On sultry summer evenings the benches along the Alexandria waterfront serve as a place of respite for tourists and passersby to enjoy a view of the Potomac, but on bitter winter nights they are a stone cold bed for the homeless, like Tabbitha and her fianc Jacob.
Tabbitha, 24, works at the Hard Times Chili Caf on King St. where shed been hired as waitress. A cheerful young woman, her cherubic face and easy smile belied the fact that merely surviving the past few months was a nearly insurmountable challenge.
Waiting for my soda and appetizer to arrive, I assume she is a college student bussing tables on the weekend to make pocket money for the occasional movie or off-campus dinner. She is homeless. Have you ever thought about doing a story on people like us? she asked.
Fortunately, notebook and pen were handy, because Tabbitha began to recount her story. Any ill-conceived stereotypes of homelessness I had began to dissipate along with our hunger.
Tabbitha moved to the Washington area in 2005 to attend Potomac Job Corps. She quickly earned a degree in electrical wiring and met the love of her life, Jacob.
Although Jacob is several years younger than her, the two fell hard for each other and moved into an apartment in Cheverly, Md. They both landed jobs working for an air purification company.
Things were looking up until Jacob became injured at work. According to the couple, the manager did not want to pay for Jacobs medical needs and terminated them both late last year.
With no income and medical expenses piling up, Tabbitha and Jacob found themselves in dire straits. Tabbitha said she would never turn to her family for help: My parents believe that you make your path and then you have to stick with it, she said.
Tabbithas path was not a pretty one. In early February, the couples belongings were kicked to the curb when they were evicted from the home they had made together. Their car was repossessed and their cell phones turned off.
With no money, transportation or means of communication, the couple did the only thing they could think of beg for spare change on the metro: Its so hard to ask people for money, but I never thought I would be homeless ever, Tabbitha said.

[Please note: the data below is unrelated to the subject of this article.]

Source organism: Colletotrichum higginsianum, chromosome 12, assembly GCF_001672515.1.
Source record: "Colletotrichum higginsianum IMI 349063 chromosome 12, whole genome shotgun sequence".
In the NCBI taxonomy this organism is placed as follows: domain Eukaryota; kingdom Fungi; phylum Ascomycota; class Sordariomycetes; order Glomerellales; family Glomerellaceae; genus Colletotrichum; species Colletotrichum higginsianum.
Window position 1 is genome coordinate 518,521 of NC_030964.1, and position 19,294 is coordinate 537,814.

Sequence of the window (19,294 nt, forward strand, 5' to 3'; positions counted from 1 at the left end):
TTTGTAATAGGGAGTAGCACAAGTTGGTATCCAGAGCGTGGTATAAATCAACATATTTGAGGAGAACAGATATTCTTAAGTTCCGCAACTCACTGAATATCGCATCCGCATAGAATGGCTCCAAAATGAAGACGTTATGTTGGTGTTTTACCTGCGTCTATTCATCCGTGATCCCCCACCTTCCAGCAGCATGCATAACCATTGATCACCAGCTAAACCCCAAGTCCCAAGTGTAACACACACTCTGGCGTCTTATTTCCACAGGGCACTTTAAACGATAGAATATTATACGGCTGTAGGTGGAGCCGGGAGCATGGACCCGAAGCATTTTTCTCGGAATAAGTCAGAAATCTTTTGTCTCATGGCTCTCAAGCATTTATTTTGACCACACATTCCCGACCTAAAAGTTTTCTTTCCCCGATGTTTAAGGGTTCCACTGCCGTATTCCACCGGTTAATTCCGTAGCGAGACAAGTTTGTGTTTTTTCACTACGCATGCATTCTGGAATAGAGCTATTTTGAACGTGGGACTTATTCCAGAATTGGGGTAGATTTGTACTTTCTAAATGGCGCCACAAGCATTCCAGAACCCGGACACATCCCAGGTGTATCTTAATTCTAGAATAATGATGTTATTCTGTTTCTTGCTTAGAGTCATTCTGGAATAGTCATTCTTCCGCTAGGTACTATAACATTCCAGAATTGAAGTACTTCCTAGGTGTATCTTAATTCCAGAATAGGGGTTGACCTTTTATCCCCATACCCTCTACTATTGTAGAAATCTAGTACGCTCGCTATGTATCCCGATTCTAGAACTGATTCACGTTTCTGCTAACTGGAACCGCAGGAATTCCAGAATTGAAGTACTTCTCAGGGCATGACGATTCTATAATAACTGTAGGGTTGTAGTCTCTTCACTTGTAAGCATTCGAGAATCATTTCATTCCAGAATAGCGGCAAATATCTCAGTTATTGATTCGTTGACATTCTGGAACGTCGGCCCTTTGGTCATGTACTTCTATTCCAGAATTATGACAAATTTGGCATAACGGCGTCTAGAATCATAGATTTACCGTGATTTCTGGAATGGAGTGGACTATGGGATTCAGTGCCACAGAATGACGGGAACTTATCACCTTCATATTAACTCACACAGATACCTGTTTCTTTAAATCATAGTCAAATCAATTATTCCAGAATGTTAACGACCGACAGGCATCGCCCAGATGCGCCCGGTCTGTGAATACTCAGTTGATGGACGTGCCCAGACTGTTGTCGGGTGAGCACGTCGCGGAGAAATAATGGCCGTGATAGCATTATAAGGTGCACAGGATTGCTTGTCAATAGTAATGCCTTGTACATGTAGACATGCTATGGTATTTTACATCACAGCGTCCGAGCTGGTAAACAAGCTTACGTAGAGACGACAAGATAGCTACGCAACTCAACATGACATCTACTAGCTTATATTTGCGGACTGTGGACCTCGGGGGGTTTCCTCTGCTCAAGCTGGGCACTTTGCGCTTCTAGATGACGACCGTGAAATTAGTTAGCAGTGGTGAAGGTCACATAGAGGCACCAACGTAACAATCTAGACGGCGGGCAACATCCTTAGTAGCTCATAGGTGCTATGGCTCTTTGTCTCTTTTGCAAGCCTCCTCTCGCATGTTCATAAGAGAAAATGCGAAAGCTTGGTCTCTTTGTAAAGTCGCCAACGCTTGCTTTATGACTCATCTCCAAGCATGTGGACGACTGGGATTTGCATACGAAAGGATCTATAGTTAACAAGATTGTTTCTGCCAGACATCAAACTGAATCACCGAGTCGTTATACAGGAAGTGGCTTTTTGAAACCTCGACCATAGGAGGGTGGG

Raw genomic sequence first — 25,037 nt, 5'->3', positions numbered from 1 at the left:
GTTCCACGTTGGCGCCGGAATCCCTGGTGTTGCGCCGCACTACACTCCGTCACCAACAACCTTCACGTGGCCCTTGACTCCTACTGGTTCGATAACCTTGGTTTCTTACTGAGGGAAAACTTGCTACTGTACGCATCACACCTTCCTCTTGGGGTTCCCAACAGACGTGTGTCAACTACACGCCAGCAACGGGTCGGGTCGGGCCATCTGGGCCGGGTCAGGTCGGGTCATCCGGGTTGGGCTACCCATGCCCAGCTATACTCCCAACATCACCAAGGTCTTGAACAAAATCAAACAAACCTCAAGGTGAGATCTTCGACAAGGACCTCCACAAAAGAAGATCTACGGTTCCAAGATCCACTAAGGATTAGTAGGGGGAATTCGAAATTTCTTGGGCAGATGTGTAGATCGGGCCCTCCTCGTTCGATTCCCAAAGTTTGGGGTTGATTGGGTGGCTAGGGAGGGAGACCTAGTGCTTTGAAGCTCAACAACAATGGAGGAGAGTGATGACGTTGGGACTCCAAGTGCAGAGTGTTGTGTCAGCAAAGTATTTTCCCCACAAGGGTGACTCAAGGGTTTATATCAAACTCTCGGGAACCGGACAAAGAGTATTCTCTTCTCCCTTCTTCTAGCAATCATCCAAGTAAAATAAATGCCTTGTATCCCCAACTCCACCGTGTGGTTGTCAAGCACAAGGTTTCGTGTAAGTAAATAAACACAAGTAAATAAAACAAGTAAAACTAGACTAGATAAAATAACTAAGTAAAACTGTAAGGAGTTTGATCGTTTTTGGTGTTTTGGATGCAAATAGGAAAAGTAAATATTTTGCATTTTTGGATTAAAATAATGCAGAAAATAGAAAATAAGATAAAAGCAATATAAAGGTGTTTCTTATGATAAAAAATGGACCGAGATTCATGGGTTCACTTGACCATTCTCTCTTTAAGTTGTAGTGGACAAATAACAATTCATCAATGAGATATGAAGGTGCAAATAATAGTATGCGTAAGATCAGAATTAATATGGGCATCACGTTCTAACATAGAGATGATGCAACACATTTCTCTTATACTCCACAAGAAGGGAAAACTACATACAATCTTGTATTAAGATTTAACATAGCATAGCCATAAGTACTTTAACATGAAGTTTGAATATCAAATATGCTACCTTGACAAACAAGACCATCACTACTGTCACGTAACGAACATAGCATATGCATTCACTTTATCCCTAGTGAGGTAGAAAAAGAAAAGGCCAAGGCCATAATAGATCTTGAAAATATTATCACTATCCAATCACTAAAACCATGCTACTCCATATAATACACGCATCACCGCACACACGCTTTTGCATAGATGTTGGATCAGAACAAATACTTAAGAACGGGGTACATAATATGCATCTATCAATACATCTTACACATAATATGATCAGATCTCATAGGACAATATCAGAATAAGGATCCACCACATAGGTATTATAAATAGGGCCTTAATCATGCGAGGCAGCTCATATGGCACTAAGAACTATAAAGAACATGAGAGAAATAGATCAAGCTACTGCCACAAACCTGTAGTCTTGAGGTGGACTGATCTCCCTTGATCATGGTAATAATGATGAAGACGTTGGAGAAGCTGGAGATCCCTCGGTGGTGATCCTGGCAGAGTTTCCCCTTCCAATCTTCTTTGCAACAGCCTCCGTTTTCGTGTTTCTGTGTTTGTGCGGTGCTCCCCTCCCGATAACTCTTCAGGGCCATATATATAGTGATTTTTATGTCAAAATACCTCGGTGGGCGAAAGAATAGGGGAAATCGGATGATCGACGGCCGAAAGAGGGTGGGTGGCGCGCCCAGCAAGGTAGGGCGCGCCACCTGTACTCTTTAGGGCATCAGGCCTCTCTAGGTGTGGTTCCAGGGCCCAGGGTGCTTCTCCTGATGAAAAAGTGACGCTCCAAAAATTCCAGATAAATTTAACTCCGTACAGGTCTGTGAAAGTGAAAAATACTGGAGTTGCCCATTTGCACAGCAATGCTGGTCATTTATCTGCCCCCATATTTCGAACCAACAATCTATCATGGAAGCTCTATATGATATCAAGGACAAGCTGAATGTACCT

But homeless they were. They made their way to Alexandria and spent their first night as a homeless couple sleeping on benches near the waterfront and on King St. The February chill was especially hard on Jacob. I still cant feel my toes, he said.
Finding a shelter to help Tabbitha and Jacob was especially frustrating for them. They never knew getting into a homeless shelter could be so bureaucratic, the couple said. We went to so many different shelters, but they all told us we needed to be on a list or have some sort of recommendation, Tabbitha said.
The Metro Police were less than helpful. Tabbitha said that she and Jacob were accosted by Metro Police near King Street and asked for identification. They were told, according to Tabbitha, that they could not ask for money on subways or buses.
Despite the odds, Tabbitha and Jacob have been able to put enough money together to stay in inexpensive hotel rooms in Alexandria, and are hoping to find someone with a spare room for them. They have found jobs at Hard Times as waiters and cooks.
But most importantly to Tabbitha, they have each other. He keeps me laughing, Tabbitha said of the man she hopes will one day be her husband. And with that, Tabbitha went back to work gaily greeting guests as if nothing was the matter, cleaning away tables with food that patrons do not want, but that could have been her dinner that night.
I left the Hard Times Caf knowing more about hard times, and the courageous people who live through them.